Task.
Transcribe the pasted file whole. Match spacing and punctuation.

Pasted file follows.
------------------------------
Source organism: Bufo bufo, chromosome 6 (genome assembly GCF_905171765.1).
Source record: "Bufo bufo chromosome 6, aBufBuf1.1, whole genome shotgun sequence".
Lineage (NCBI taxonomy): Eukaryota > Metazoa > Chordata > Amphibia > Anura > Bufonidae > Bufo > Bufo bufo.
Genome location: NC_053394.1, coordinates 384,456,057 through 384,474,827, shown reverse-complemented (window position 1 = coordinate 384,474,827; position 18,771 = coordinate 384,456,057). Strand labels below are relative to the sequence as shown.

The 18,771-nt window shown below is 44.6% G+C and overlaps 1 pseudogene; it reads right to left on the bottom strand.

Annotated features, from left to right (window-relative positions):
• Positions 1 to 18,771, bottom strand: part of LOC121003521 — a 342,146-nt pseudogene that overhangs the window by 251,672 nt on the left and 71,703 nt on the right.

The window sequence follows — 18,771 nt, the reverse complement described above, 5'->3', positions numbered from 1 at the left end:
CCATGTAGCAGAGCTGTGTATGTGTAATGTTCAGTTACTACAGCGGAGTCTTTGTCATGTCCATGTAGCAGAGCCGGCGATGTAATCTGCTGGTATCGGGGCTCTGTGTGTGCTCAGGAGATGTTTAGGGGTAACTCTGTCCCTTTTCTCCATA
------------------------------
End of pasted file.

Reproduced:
Source organism: Bufo bufo, chromosome 6 (genome assembly GCF_905171765.1).
Source record: "Bufo bufo chromosome 6, aBufBuf1.1, whole genome shotgun sequence".
Lineage (NCBI taxonomy): Eukaryota > Metazoa > Chordata > Amphibia > Anura > Bufonidae > Bufo > Bufo bufo.
Genome location: NC_053394.1, coordinates 384,456,057 through 384,474,827, shown reverse-complemented (window position 1 = coordinate 384,474,827; position 18,771 = coordinate 384,456,057). Strand labels below are relative to the sequence as shown.

The 18,771-nt window shown below is 44.6% G+C and overlaps 1 pseudogene; it reads right to left on the bottom strand.

Annotated features, from left to right (window-relative positions):
• Positions 1 to 18,771, bottom strand: part of LOC121003521 — a 342,146-nt pseudogene that overhangs the window by 251,672 nt on the left and 71,703 nt on the right.

The window sequence follows — 18,771 nt, the reverse complement described above, 5'->3', positions numbered from 1 at the left end:
CCATGTAGCAGAGCTGTGTATGTGTAATGTTCAGTTACTACAGCGGAGTCTTTGTCATGTCCATGTAGCAGAGCCGGCGATGTAATCTGCTGGTATCGGGGCTCTGTGTGTGCTCAGGAGATGTTTAGGGGTAACTCTGTCCCTTTTCTCCATA